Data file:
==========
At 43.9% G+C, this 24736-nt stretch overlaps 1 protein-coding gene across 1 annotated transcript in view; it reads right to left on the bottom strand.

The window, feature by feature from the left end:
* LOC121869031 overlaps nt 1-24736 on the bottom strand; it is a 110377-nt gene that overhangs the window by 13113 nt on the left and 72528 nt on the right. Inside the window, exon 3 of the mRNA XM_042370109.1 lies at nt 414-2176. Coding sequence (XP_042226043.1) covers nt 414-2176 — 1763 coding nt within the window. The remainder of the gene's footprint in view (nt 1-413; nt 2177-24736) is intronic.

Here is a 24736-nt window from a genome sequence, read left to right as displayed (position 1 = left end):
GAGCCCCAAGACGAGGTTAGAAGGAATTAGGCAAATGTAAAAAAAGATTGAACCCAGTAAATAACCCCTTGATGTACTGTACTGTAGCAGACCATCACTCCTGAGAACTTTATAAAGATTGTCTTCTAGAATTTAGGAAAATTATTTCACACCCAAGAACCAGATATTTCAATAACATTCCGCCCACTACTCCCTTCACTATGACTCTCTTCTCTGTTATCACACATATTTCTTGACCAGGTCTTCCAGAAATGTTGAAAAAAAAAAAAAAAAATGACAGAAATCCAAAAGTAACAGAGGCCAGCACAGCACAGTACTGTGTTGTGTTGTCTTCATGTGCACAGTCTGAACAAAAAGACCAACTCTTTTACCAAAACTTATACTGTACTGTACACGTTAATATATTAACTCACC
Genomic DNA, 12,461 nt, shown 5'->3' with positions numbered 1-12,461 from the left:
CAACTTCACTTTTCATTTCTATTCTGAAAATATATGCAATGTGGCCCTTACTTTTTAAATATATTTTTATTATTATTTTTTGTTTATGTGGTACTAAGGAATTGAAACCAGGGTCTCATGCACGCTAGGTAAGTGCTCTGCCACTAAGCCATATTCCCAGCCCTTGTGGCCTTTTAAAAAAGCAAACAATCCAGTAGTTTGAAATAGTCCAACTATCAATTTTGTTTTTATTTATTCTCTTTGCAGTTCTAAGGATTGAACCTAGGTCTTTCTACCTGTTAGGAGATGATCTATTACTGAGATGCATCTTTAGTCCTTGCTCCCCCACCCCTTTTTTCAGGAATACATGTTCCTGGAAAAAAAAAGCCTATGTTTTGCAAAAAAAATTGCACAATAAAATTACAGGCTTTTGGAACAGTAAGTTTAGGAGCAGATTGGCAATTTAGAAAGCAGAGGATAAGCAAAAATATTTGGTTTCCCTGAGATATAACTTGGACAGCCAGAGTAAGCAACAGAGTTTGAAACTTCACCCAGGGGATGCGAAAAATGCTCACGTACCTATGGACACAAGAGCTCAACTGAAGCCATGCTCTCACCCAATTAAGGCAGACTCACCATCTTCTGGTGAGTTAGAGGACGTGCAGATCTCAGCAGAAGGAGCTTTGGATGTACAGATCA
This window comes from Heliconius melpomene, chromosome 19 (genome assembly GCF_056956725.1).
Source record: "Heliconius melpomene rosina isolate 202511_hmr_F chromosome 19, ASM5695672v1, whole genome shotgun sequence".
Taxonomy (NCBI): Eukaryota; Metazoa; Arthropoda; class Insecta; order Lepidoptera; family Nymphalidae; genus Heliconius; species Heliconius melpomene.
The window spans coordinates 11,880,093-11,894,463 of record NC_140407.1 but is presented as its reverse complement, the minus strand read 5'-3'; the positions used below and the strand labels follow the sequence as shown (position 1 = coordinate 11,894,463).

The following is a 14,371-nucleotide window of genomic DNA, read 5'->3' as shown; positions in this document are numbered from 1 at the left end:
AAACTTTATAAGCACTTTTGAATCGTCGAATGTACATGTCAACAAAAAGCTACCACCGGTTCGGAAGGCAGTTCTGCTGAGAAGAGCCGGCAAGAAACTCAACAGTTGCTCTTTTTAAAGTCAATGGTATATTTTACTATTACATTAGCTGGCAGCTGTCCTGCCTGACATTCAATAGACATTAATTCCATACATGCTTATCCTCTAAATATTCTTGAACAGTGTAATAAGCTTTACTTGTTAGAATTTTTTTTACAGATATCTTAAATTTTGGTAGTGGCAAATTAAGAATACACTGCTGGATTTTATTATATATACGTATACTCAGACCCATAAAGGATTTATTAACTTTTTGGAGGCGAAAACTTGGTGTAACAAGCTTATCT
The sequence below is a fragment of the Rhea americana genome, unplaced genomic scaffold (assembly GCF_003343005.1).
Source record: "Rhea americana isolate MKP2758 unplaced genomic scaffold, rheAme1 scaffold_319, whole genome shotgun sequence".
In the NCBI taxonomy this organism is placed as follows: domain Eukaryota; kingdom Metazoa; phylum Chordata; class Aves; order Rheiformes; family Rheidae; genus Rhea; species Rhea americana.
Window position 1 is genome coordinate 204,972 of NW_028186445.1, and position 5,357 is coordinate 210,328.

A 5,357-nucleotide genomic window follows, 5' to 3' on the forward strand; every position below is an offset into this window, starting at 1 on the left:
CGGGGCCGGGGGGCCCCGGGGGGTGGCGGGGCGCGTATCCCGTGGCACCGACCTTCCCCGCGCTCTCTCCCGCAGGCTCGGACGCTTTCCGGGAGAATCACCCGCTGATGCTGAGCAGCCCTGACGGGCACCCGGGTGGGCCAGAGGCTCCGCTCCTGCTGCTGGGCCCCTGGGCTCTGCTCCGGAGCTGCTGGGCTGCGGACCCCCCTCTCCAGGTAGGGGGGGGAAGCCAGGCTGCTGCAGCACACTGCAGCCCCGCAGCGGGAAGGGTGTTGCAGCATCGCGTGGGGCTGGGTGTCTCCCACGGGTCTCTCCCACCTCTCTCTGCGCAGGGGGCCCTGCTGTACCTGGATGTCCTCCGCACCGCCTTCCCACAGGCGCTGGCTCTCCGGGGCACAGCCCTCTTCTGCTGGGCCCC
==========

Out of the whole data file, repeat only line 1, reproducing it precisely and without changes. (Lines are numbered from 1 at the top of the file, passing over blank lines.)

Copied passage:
At 43.9% G+C, this 24736-nt stretch overlaps 1 protein-coding gene across 1 annotated transcript in view; it reads right to left on the bottom strand.